Asking questions is as important as answering them when it comes to job interviews
As the summer months approach, many students are finding themselves scheduling job interview after job interview, in hopes of finding either summer or post-graduate employment.
As much as we are trained in high school and even university to sell ourselves in job interviews, there are times when we are face-to-face with a future employer and we just draw a blank.
Coming from someone who currently has 19 students working for her, I have seen some great interviews and some not so great interviews.
The most common flop that I see students make is at the very end of the interview, when the potential employer asks, “so, do you have any questions for me?” and the applicant replies with, “nope, I don’t think so.”
When you’re in a job interview, remember that it’s your job to interview them just as much as they are interviewing you.
You don’t want to accept a position and find out later that it wasn’t a good fit.
How your potential employer answers your own questions can be really telling of the environment they foster.
So how should you turn the tables when asked, “do you have any questions for me?”
“What kind of traits are you looking for in an employee, both professionally and personally?”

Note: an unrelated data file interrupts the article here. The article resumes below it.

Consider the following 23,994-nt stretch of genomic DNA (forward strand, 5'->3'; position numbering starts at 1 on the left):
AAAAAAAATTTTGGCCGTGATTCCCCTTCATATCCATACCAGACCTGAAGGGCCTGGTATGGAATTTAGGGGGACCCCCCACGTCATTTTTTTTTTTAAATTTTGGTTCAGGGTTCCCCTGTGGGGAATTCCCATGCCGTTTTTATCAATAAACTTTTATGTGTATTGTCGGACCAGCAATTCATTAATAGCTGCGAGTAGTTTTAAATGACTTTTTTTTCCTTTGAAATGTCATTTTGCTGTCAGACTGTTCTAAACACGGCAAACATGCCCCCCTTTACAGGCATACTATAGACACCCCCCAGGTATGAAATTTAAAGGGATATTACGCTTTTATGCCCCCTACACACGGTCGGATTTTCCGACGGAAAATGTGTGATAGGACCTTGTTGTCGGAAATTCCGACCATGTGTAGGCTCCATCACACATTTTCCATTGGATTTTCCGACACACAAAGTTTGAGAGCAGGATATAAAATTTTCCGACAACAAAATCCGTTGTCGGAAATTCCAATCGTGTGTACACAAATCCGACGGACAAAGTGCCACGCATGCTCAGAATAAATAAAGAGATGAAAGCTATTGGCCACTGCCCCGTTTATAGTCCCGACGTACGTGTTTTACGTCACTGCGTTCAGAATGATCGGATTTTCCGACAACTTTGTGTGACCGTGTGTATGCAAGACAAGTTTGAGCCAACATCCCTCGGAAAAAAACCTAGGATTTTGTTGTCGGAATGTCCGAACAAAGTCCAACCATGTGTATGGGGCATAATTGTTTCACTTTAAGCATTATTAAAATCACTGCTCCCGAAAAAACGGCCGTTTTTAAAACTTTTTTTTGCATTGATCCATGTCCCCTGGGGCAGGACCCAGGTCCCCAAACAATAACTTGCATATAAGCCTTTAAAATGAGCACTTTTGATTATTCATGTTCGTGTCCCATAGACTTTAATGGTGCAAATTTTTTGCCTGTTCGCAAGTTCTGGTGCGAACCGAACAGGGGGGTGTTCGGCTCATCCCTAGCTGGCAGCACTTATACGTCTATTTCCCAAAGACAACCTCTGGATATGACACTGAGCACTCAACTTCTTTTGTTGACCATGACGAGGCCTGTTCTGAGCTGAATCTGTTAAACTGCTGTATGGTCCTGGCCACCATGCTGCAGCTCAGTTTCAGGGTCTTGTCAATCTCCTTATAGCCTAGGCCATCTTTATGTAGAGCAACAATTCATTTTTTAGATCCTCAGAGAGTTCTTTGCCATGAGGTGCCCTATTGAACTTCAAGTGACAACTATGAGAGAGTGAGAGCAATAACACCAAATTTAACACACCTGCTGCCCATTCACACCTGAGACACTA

This is a really good one that can show how hard your potential employer will push you or if they leave any room for fun or personal connections in the work place. Listen to their answer and see if you fit — or if their idea of an ideal employee fits the kind of employee you want to be.
“What do you like about working here?”
This is a really good way to see if your potential employer is happy at their job. Working for someone who hates where they work is never fun and can create a toxic working environment. If they struggle to answer this one, that may be a red flag. Also, if their answer is personally motivated, like “there are a lot of women in leadership positions here” vs. motivated by business such as “we make sales targets every year,” that could be telling as to what the goals of the company are.
“Does this company ensure that women and those of visible minorities are given equal opportunities?”
If this is important to you, ask! For me, the idea of working for a company that does not support equal opportunities for everyone isn’t ideal. I believe that workplaces should be held accountable for their hiring practices and if you do identify as female or as a visible minority, chances are you want to work somewhere that will allow you to succeed and advance.
“How high is turnover?”
When I’m in an interview, I like to hear about the employees that have been working there for 10+ years because that usually means that the employees are happy and are getting paid fairly, with the assumption that they are getting raises. If the average employee only stays for two years, then something fishy is going on.
“Do you support free pizza Fridays?”
Okay, so maybe don’t ask this one, but it was worth a shot.